I was working on some data mining related code last week and ran into an old problem I’ve bumped up against many times in the past, namely, how to generate all combinations of a set of strings. Mathematical combinatorics was my primary area of study during my undergraduate days and I have my own library of code that I’ve created over the years. For example see http://msdn.microsoft.com/en-us/magazine/cc163957.aspx. However I decided to search the Internet to see what I’d turn up. I was somewhat surprised at a.) the limited amount of information available for such a common problem, and b.) the amount of information available which is just incorrect. One thing I immediately noticed is that many Internet posts confuse combinations and permutations. A permutation of a set of items is a rearrangement. For example, if a set contains {"Adam", "Bill", "Carl"} then one permutation is {"Bill", "Adam", "Carl}. There are a total of n! different permutations of a set of size n. Combinations on the other hand are subsets of size k of the original set where order does not matter. For example, with the above set, if k = 2, then all three possible combinations are {"Adam", "Bill"} {"Adam", "Carl"}, and {"Bill", "Carl"}. Anyway, generating all possible combinations would yield these 7 combinations:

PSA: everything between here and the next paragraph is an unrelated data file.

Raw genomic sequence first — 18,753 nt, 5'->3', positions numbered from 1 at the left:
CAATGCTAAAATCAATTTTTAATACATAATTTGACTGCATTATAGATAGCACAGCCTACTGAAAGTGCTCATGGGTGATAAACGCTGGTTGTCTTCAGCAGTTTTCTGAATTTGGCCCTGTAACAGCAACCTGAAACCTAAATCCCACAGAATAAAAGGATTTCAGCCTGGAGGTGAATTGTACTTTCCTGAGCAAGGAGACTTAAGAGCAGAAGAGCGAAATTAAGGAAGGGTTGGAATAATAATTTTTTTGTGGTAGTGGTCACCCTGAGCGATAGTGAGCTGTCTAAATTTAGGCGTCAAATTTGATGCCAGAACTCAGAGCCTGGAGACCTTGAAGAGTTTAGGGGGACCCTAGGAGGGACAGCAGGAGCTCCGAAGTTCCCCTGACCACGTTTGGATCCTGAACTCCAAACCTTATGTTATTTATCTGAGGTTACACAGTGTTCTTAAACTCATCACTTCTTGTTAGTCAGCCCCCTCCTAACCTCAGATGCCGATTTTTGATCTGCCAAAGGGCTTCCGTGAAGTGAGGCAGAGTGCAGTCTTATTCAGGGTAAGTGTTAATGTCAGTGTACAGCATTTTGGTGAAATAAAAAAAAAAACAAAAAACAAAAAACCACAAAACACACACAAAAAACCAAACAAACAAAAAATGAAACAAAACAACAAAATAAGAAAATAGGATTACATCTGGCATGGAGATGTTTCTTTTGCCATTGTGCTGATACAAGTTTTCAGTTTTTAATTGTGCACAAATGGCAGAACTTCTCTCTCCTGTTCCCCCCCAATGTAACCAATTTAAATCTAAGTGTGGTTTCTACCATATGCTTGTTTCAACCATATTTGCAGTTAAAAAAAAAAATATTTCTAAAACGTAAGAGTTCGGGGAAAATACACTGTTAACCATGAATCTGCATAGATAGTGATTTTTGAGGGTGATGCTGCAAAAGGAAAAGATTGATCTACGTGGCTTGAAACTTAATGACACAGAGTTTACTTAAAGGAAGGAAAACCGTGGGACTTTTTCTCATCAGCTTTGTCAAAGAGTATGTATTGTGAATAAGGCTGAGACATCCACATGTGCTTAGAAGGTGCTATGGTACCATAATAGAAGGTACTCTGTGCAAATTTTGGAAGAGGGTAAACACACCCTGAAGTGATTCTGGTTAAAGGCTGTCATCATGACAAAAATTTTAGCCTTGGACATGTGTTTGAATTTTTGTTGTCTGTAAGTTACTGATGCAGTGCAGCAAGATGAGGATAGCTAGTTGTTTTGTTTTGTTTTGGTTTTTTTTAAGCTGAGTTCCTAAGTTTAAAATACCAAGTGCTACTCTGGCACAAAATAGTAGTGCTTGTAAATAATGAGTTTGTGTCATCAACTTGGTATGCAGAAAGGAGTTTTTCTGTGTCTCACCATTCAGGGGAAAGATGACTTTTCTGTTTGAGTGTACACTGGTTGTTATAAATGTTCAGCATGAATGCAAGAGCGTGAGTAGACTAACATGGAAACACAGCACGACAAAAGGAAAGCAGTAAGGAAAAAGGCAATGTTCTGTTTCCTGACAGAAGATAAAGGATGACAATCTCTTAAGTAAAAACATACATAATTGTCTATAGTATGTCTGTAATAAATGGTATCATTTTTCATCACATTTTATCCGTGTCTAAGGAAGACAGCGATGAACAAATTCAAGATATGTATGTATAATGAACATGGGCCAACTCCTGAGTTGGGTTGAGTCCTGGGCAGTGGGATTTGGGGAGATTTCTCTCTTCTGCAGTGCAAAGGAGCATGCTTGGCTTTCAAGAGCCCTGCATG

(k = 1): {"Adam"}, {"Bill"}, {"Carl"}

(k = 2): {"Adam", "Bill"} {"Adam", "Carl"}, and {"Bill", "Carl"}

(k = 3): {"Adam", "Bill", "Carl"}

(k = 2): {"Adam", "Bill"} {"Adam", "Carl"}, and {"Bill", "Carl"}

(k = 3): {"Adam", "Bill", "Carl"}

This problem turns out to be somewhat surprisingly tricky. I’ll give some code in a future blog post. Combinatorics, which includes combinations and permutations, is one of the most fundamentally important areas of software testing.

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